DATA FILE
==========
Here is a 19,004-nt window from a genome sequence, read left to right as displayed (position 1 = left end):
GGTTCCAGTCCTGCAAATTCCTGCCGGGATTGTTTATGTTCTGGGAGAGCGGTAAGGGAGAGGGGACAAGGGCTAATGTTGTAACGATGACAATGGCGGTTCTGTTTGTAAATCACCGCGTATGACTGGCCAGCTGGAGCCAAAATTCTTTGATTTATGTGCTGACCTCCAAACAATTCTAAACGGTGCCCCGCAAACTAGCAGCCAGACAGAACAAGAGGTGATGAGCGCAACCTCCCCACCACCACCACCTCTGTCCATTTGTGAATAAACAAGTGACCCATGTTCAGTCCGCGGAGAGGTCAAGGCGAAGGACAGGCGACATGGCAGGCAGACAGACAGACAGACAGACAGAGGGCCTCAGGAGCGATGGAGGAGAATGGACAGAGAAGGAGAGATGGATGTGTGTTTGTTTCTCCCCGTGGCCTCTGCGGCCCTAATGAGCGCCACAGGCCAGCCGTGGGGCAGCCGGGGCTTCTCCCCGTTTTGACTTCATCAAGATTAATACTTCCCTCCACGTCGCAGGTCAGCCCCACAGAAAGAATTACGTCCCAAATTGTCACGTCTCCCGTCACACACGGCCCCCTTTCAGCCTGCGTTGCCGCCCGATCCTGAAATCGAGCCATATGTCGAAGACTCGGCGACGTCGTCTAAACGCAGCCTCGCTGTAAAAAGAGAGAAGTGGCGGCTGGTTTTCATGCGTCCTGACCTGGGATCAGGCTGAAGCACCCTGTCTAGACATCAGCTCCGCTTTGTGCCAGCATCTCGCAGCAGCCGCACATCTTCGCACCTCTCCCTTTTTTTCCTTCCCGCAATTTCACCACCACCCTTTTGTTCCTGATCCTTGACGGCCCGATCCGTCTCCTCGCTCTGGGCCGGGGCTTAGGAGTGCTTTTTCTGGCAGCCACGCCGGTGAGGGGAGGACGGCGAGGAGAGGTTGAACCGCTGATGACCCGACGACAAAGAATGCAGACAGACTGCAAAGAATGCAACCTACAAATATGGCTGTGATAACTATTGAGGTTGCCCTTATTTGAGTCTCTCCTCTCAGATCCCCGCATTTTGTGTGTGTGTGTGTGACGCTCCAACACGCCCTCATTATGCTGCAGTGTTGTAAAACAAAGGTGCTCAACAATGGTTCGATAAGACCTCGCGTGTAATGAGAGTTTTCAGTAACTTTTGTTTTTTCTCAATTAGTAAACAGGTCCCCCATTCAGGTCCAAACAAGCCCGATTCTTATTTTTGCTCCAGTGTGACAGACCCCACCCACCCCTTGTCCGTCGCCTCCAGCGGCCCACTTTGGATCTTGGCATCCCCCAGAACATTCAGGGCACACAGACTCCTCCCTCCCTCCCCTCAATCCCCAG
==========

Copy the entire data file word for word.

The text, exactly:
Here is a 19,004-nt window from a genome sequence, read left to right as displayed (position 1 = left end):
GGTTCCAGTCCTGCAAATTCCTGCCGGGATTGTTTATGTTCTGGGAGAGCGGTAAGGGAGAGGGGACAAGGGCTAATGTTGTAACGATGACAATGGCGGTTCTGTTTGTAAATCACCGCGTATGACTGGCCAGCTGGAGCCAAAATTCTTTGATTTATGTGCTGACCTCCAAACAATTCTAAACGGTGCCCCGCAAACTAGCAGCCAGACAGAACAAGAGGTGATGAGCGCAACCTCCCCACCACCACCACCTCTGTCCATTTGTGAATAAACAAGTGACCCATGTTCAGTCCGCGGAGAGGTCAAGGCGAAGGACAGGCGACATGGCAGGCAGACAGACAGACAGACAGACAGAGGGCCTCAGGAGCGATGGAGGAGAATGGACAGAGAAGGAGAGATGGATGTGTGTTTGTTTCTCCCCGTGGCCTCTGCGGCCCTAATGAGCGCCACAGGCCAGCCGTGGGGCAGCCGGGGCTTCTCCCCGTTTTGACTTCATCAAGATTAATACTTCCCTCCACGTCGCAGGTCAGCCCCACAGAAAGAATTACGTCCCAAATTGTCACGTCTCCCGTCACACACGGCCCCCTTTCAGCCTGCGTTGCCGCCCGATCCTGAAATCGAGCCATATGTCGAAGACTCGGCGACGTCGTCTAAACGCAGCCTCGCTGTAAAAAGAGAGAAGTGGCGGCTGGTTTTCATGCGTCCTGACCTGGGATCAGGCTGAAGCACCCTGTCTAGACATCAGCTCCGCTTTGTGCCAGCATCTCGCAGCAGCCGCACATCTTCGCACCTCTCCCTTTTTTTCCTTCCCGCAATTTCACCACCACCCTTTTGTTCCTGATCCTTGACGGCCCGATCCGTCTCCTCGCTCTGGGCCGGGGCTTAGGAGTGCTTTTTCTGGCAGCCACGCCGGTGAGGGGAGGACGGCGAGGAGAGGTTGAACCGCTGATGACCCGACGACAAAGAATGCAGACAGACTGCAAAGAATGCAACCTACAAATATGGCTGTGATAACTATTGAGGTTGCCCTTATTTGAGTCTCTCCTCTCAGATCCCCGCATTTTGTGTGTGTGTGTGTGACGCTCCAACACGCCCTCATTATGCTGCAGTGTTGTAAAACAAAGGTGCTCAACAATGGTTCGATAAGACCTCGCGTGTAATGAGAGTTTTCAGTAACTTTTGTTTTTTCTCAATTAGTAAACAGGTCCCCCATTCAGGTCCAAACAAGCCCGATTCTTATTTTTGCTCCAGTGTGACAGACCCCACCCACCCCTTGTCCGTCGCCTCCAGCGGCCCACTTTGGATCTTGGCATCCCCCAGAACATTCAGGGCACACAGACTCCTCCCTCCCTCCCCTCAATCCCCAG